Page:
A good investigation and analysis of some pretty catastrophic failures of the Green environmental revolution. It clearly points out how trying to modify "free market" forces towards less destructive practices fails, primarily because of weak regulation, overly reliant on for-profit 3rd-party certifiers, laws written by large corporations, and corruption of governments by corporate money and influence.
While it is unsettling to discover that the Paraguayan sugar I buy from Costco is exploitative
...more
Fleece
Mar 16, 2015 added it
not as in depth as i'd like but still informative enough with the issues it chose and the examples illustrating them. written more than five years ago now though, it'll be interesting to research follow-up--

especially interesting considering that in my ceqa class carbon credits to offset emissions were a pretty big deal, and of course i didn't think they'd be that effective but they're put into a lot of analysis probably without checking the actually efficacy of the credits like this book does
...more
Ben
Jun 25, 2010 rated it liked it
Interesting, and sobering look at the misuse of 'green'. The trigger for writing the book was great many folks think thought they could be green by simply consuming the right products instead of consuming LESS.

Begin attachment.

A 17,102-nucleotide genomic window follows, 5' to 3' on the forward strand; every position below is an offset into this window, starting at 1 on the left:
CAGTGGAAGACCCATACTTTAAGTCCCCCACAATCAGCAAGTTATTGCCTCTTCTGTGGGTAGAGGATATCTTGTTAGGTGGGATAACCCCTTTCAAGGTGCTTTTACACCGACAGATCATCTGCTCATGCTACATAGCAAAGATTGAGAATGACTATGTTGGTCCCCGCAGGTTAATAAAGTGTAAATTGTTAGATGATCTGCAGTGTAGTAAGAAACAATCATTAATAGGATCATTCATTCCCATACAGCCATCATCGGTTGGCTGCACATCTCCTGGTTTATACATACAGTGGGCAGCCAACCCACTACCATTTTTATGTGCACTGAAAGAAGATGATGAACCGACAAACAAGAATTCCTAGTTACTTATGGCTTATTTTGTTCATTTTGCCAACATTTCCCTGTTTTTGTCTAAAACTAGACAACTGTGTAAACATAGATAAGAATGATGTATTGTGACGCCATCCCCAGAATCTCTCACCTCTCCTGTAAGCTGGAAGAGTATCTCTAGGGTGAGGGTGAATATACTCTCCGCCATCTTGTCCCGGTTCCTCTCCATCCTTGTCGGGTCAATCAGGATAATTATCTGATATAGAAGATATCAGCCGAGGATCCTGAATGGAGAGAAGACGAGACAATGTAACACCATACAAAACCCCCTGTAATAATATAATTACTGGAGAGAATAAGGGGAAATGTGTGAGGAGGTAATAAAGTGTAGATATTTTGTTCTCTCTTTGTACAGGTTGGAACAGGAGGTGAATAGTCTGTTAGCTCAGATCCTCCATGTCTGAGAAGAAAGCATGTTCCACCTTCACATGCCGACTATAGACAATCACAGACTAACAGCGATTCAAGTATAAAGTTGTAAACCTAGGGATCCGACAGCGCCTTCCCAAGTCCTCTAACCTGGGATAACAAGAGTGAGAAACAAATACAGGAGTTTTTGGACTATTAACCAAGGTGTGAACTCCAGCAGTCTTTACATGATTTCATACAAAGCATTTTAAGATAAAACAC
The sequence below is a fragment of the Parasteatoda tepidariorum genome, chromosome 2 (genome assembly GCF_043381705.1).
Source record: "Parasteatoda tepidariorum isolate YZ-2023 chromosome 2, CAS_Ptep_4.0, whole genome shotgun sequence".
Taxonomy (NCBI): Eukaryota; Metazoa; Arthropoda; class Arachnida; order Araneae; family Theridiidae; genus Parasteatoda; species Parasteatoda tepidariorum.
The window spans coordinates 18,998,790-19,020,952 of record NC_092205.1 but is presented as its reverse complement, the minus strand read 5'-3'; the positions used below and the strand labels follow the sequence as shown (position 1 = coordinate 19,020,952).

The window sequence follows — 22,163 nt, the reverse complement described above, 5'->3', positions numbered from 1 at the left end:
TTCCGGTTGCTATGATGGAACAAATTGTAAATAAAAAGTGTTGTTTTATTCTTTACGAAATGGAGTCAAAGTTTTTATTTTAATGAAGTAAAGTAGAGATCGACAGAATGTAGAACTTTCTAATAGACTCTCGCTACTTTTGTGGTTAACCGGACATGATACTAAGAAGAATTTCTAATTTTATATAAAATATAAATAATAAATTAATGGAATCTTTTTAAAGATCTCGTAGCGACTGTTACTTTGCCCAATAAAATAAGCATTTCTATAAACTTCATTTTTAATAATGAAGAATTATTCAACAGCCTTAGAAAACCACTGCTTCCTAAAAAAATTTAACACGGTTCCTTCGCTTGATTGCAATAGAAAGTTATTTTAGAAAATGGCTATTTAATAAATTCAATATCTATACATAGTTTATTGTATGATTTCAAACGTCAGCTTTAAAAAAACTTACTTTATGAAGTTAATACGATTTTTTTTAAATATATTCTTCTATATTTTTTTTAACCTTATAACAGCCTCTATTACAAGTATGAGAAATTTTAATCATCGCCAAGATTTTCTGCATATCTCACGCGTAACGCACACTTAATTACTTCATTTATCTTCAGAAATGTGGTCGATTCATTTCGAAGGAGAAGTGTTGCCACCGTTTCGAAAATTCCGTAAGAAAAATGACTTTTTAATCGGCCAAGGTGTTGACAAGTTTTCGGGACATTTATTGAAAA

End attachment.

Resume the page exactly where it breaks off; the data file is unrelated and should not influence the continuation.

Example: increase in the demand for organic sugarcane = greater clear cutting of forest for sugar plantations. It's hard to say that it's the only reason, but it is easier to certify organic on a new field instead of an old one.
...more
Lori
Jul 30, 2010 rated it liked it
Shelves: non-fiction
Phew...took me a few months but I finally finished. The cynic in me is cheering that someone finally researched the questions I've always had about so called 'green' solutions. Of course, her investigations don't have to indicate how things are everywhere, but it certainly gives one pause. And makes me want to promise to never, ever, ever buy organic sugar or use biodiesal! Not a quick or easy read but incredibly interesting and one that I'm glad I read. ...more
Irina